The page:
Realist aesthetics makes the attitude of a person to the entire world the most important thing in their life. It asserts that ethics starts with the obligation of a human being to see everything, living or non-living, as well as they can. Where humans do not see this obligation or get away from it or diminish what it means, it is clear that contempt is not just winning, but it also shows its strength. On the other hand, formalist aesthetics has traditionally been taken to refer to the philosophy view of art that the properties in virtue in which art is an art – and in virtue which we determine its value – are formal in the sense of being accessed by direct sensation (normally hearing or sight) alone. In the film Gaga Five Foot Two, the director brings into the limelight on-camera interview, limited editing, and the long take as realist aesthetics. Simultaneously, in the Black Mirror: Rachel, Jack and Ashley Too, there is subjective narration, expressive editing including montage and collision sequences, and expressive sound, including collision and non-diegetic. In the essay at hand, I will compare three realist aesthetics of the film “Gaga: Five Foot Two” to three formalist aesthetics of “Black Mirror: Rachel, Jack and Ashley Too.”
In “Gaga: Five Foot Two,” the director Chris Moukarbel uses camera interviews to make a film that took eight months. The film places a single lens on Lady Gaga and follows her within eight months. There may be other people around her. However, the camera does not require leaving her side; it never left her. It films outside viewpoints simply by capturing them with Gaga. Most docs on the pop star are at least closely aware of the line between private and public. Still, the film at hand goes beyond that line allowing the audience in the room while she wrestles through a bad moment with her chronic pain and the home of her grandmother as she shows her the song her late daughter, Joanne, had written. The director uses the unique approach of the camera interview to allow the audience to get a genuinely personal look into one of the celebrated artists of our time. In other words, the director managed to work with Lady Gaga in some of the surprising moments of the film in the mission of making the eye-opening film come to life.
With “Gaga: Five Foot Two,” Lady Gaga found herself witnessing herself in a manner she was unable to see on her own. The film was characterized with limited editing to show the audience its authenticity in the manner in which the director, Chris, decided to bring out Lady Gaga’s highest highs, lowest lows, and the close link with her family that she clung to fiercely while writing the album “Joanne.” She wrote the album to show her audience the emotional and physical pain that her family experienced following the death of her aunt at a young age after suffering from the disease Lupus. She wrote the album with the mission of trying to heal and find strength with the determination she had learned from her Italian immigrant family. The limited editing aimed to show how hard, happy, and surreal the experience was (William 65). However, Lady Gaga was most touched by the fact that the veil behind the aura of being a pop star shows that fame is not all it is cracked up to be. It is psychologically challenging, isolating, and lonely since it changes how the outside world sees one. For Lady Gaga, fame feels very unnatural but complex. Still yet she wanted to feel the side of fame that comes with love from her fans across the globe, the voice that her fans had given to spread the messages of equality and empowerment, the fortunate life it had brought to her and her family.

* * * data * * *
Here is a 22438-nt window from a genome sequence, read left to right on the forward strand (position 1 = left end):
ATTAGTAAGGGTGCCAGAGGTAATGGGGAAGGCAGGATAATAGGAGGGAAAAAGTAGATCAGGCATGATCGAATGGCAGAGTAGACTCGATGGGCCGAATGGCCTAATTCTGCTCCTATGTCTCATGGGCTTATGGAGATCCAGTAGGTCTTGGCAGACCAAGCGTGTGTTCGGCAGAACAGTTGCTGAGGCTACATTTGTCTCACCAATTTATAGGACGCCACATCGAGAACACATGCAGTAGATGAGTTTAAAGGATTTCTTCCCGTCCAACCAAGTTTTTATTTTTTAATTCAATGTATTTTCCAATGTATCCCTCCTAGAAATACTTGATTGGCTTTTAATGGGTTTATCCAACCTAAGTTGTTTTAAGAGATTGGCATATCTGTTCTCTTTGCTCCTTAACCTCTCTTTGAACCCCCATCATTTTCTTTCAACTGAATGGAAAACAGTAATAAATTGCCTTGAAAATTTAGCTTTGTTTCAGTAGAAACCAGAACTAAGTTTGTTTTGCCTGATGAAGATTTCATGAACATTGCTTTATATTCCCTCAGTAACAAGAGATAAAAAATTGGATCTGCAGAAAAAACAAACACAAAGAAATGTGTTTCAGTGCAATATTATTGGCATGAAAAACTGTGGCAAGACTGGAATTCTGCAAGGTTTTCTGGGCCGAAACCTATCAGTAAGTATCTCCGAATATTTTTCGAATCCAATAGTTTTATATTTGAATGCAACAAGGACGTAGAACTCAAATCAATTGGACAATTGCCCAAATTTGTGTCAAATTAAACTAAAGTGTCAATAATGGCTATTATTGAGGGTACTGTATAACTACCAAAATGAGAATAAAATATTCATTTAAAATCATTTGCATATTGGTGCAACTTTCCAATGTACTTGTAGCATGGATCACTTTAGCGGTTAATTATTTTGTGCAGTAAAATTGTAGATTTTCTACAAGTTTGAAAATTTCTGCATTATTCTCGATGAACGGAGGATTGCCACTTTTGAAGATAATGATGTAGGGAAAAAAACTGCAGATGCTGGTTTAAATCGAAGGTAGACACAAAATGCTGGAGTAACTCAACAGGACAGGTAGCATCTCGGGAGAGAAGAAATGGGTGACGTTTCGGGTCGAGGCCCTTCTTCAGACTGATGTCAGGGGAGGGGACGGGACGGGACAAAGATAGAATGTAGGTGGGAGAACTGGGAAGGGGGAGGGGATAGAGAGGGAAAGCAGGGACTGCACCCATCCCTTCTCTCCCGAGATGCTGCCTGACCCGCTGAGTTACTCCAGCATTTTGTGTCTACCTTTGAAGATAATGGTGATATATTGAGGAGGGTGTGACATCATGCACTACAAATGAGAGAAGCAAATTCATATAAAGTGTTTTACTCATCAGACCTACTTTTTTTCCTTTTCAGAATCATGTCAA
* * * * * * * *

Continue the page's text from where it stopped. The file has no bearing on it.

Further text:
In the film “Gaga: Five Foot Two,” Lady Gaga aimed at showing all of herself to her audience. Directed by Chris Moukarbel and filmed over a long take throughout the filming of Joanne, her 5th studio album (Moukarbel 5). She tells the audience how she broke up with Taylor Kinney, her ex-fiancé. She tells her audience that her insecurities are now gone, and she does not have one anymore, which makes her feel better. Gaga says that it is hard when love is not working out as intended, and one has to walk down the street and allow somebody to move on with their life. On top of that, she tells us the aftermath of her broken hip and dealing with fibromyalgia. She says that her body goes into full-body spasms when she is depressed. Her fight with chronic body pain appears severally throughout the film. Gaga tells the audience that she feels for anybody else who might be going through such suffering and does not have somebody to turn to. Additionally, she brings out her true feelings as far as Madonna is concerned. She is disturbed by the fact that Madonna has never opened up on the issues she has with her.